Are Gluten-Free Matzo Balls a Thing? Yes they are!!



I will first address those of you who are sick of hearing about everything being gluten free:

I know you think the rising hype of a “no gluten diet” that has taken our country by storm is some sort of psychological weakness emblematic of a consumer society that is easily seduced by one diet fad after the next. You’re kind of right.

But mostly you’re wrong. Unfortunately so, because not eating bread and matzo balls is not an easy way to enjoy life.

Here’s the lowdown: The industrialization of our food supply has made lots of us unable to break down processed flours and grains. (People didn’t have all these issues a few hundred years ago and still don’t in some countries.) As a result, gluten, a protein found in certain grains, seems to create problems…from everything from bloating to severe systemic disorders like celiacs disease. In a nutshell, that’s what’s going on.

The good news is that because so many Ashkenazi Jews are amongst these people with gluten sensitivity and allergies in general- hooray for generations of our ancestors marrying cousins- gluten free matzo meal now exists…as does gluten free matzo.

Now everybody can say yes to Passover!

Here’s the truth, these matzo balls are really good. They are a little gummier than regular matzo balls. But the flavor is superb. Those who need gluten free will be thrilled, and those who don’t might not even know the difference.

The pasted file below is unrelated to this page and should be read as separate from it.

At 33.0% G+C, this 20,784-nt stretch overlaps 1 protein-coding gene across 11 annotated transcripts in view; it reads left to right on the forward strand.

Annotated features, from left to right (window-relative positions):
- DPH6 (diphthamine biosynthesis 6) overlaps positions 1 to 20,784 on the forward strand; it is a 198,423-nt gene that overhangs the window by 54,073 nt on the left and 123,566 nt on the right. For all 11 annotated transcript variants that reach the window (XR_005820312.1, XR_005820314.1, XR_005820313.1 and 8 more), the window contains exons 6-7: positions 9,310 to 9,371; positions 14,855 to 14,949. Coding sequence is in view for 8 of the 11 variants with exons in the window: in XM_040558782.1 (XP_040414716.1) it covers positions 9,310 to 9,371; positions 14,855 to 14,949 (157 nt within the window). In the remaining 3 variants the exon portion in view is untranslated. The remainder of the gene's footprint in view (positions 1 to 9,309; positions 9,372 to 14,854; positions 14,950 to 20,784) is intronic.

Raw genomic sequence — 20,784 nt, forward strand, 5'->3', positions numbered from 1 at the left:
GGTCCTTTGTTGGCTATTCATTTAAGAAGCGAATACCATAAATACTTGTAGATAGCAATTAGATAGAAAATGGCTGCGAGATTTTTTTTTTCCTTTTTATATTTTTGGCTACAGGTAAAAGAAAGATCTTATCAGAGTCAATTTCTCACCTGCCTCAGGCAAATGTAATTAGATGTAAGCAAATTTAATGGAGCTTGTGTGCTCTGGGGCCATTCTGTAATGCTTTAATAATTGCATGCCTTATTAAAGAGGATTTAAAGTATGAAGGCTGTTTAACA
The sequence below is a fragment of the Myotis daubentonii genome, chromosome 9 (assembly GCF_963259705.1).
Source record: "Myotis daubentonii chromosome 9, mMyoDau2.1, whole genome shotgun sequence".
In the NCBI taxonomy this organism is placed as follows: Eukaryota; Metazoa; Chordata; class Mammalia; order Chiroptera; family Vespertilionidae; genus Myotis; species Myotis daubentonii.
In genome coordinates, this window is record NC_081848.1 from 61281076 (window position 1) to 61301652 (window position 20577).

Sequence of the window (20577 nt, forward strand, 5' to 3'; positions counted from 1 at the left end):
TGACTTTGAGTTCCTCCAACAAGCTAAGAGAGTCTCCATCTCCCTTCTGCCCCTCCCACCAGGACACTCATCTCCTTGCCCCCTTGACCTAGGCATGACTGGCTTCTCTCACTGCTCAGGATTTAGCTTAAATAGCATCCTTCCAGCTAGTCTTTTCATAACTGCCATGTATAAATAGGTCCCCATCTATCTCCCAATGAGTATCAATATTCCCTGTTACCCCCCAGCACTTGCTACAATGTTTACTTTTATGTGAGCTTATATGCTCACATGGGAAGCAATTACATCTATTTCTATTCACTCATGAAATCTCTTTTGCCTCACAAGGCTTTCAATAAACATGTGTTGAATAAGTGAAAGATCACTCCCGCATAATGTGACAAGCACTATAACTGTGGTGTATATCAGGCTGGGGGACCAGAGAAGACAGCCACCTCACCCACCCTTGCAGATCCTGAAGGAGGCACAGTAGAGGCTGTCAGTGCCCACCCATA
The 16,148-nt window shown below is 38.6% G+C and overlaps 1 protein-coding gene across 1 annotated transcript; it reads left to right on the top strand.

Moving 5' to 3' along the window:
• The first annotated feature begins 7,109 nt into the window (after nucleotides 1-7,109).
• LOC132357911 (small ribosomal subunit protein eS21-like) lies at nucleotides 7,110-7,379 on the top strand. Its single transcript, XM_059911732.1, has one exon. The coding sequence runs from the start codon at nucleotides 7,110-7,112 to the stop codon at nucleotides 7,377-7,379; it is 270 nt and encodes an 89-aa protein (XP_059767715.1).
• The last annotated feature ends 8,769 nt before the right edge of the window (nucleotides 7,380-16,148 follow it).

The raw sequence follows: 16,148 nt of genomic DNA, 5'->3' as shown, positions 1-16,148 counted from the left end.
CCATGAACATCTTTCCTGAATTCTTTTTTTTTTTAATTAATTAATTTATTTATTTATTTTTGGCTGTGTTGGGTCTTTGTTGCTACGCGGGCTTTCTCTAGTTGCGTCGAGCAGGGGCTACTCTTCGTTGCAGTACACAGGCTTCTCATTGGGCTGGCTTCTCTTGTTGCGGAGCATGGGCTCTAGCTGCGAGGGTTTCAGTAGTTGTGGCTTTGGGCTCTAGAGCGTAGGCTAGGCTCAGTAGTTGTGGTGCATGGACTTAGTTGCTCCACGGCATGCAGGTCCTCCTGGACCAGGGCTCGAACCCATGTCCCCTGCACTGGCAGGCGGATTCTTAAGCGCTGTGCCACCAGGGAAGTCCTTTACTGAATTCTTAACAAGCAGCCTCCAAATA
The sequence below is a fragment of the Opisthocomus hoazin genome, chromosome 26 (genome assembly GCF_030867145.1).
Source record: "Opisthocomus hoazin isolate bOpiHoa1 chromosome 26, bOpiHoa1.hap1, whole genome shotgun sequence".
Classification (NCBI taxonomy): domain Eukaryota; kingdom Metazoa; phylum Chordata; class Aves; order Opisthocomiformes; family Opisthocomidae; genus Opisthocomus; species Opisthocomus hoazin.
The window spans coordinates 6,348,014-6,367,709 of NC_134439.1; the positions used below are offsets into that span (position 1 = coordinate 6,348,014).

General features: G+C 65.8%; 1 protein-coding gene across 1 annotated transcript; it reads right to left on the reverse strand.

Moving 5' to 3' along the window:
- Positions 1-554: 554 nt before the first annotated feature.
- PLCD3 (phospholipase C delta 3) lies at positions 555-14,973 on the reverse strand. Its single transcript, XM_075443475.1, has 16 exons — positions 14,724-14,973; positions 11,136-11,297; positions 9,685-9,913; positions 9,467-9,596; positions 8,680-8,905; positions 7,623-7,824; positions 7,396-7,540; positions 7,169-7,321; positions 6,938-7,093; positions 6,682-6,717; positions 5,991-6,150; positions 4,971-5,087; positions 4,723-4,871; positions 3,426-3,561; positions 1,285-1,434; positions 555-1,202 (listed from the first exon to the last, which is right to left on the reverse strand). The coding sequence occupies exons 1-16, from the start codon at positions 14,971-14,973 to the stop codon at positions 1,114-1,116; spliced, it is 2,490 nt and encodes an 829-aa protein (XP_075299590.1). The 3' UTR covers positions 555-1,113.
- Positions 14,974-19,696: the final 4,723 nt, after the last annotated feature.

P.S. I can get away with eating some gluten, but as a general rule I feel better when I don’t. Most likely so will you. I know, I know. Who wants to sign up for that? For a good read: The Wheat Belly.

(For the original recipe, see: original Matzo Ball Soup.)

MORE RECIPIES OF THIS TYPE: gluten-free, jewish, recipes, Soup


To Serve:

The Day Before:

  1. Whisk eggs, 1 ½ teaspoons salt, pepper, ginger and chopped herbs in a bowl until well mixed.
  2. Stir in matzo meal and chicken broth, or water.
  3. Add duck fat or schmaltz and stir in well.
  4. Cover with plastic wrap and put in fridge overnight.

The Day Of:

  1. In a large pot, set 5 quarts of water along with the boxed or homemade chicken broth, carrot, celery and parsley or dill over a high flame and cover until it comes to a boil.
  2. Add a small handful of salt to the boiling water/broth as if it were pasta water…it should taste salty like the sea.
  3. Using wet hands, form the matzo meal into imperfectly shaped balls- so they look homemade- about 1 ½ inches in diameter.
  4. Place each one in the boiling water/broth. Stir to make sure they don’t stick.
  5. Cover and cook for 50 minutes.
  6. Cut one open to make sure it is fully cooked. If not cook them for a few minutes more.
  7. Lift out of water with a slotted spoon and place one or two in a serving bowl.
  8. Ladle homemade chicken broth into each bowl.
  9. Optional: garnish with a little chopped parsley or dill.

Note: If you are not serving them immediately, just keep drained matzo balls in a covered glass bowl until you are ready to use them.